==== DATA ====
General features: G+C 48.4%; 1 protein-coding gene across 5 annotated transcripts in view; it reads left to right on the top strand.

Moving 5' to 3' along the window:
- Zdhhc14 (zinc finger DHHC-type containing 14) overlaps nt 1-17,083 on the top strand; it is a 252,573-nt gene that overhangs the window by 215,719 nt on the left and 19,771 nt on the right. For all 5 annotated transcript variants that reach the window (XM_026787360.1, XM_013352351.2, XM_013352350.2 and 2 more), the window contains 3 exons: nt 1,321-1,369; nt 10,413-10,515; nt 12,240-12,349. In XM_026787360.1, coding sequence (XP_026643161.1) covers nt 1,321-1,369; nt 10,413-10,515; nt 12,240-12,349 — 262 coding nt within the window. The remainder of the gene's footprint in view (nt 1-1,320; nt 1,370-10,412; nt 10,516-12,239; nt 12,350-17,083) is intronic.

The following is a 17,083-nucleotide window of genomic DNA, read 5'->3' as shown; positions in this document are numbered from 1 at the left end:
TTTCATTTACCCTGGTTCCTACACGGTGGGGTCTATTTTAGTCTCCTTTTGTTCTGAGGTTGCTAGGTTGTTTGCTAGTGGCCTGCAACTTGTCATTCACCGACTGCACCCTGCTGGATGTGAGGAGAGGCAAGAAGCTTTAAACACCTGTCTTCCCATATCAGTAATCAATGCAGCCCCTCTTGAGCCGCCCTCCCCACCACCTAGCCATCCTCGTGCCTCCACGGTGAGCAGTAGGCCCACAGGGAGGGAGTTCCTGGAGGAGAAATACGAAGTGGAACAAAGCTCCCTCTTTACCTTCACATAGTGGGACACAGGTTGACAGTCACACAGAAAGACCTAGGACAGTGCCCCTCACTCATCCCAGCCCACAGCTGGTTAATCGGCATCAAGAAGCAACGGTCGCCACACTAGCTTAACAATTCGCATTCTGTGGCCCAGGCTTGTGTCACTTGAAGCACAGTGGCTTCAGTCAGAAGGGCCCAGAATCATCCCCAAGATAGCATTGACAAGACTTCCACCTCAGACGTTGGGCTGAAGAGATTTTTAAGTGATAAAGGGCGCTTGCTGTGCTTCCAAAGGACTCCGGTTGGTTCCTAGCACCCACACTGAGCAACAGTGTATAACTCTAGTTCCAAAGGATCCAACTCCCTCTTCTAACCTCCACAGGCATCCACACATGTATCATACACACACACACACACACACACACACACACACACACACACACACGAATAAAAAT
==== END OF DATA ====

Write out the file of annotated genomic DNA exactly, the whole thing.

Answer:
General features: G+C 48.4%; 1 protein-coding gene across 5 annotated transcripts in view; it reads left to right on the top strand.

Moving 5' to 3' along the window:
- Zdhhc14 (zinc finger DHHC-type containing 14) overlaps nt 1-17,083 on the top strand; it is a 252,573-nt gene that overhangs the window by 215,719 nt on the left and 19,771 nt on the right. For all 5 annotated transcript variants that reach the window (XM_026787360.1, XM_013352351.2, XM_013352350.2 and 2 more), the window contains 3 exons: nt 1,321-1,369; nt 10,413-10,515; nt 12,240-12,349. In XM_026787360.1, coding sequence (XP_026643161.1) covers nt 1,321-1,369; nt 10,413-10,515; nt 12,240-12,349 — 262 coding nt within the window. The remainder of the gene's footprint in view (nt 1-1,320; nt 1,370-10,412; nt 10,516-12,239; nt 12,350-17,083) is intronic.

The following is a 17,083-nucleotide window of genomic DNA, read 5'->3' as shown; positions in this document are numbered from 1 at the left end:
TTTCATTTACCCTGGTTCCTACACGGTGGGGTCTATTTTAGTCTCCTTTTGTTCTGAGGTTGCTAGGTTGTTTGCTAGTGGCCTGCAACTTGTCATTCACCGACTGCACCCTGCTGGATGTGAGGAGAGGCAAGAAGCTTTAAACACCTGTCTTCCCATATCAGTAATCAATGCAGCCCCTCTTGAGCCGCCCTCCCCACCACCTAGCCATCCTCGTGCCTCCACGGTGAGCAGTAGGCCCACAGGGAGGGAGTTCCTGGAGGAGAAATACGAAGTGGAACAAAGCTCCCTCTTTACCTTCACATAGTGGGACACAGGTTGACAGTCACACAGAAAGACCTAGGACAGTGCCCCTCACTCATCCCAGCCCACAGCTGGTTAATCGGCATCAAGAAGCAACGGTCGCCACACTAGCTTAACAATTCGCATTCTGTGGCCCAGGCTTGTGTCACTTGAAGCACAGTGGCTTCAGTCAGAAGGGCCCAGAATCATCCCCAAGATAGCATTGACAAGACTTCCACCTCAGACGTTGGGCTGAAGAGATTTTTAAGTGATAAAGGGCGCTTGCTGTGCTTCCAAAGGACTCCGGTTGGTTCCTAGCACCCACACTGAGCAACAGTGTATAACTCTAGTTCCAAAGGATCCAACTCCCTCTTCTAACCTCCACAGGCATCCACACATGTATCATACACACACACACACACACACACACACACACACACACACACACACGAATAAAAAT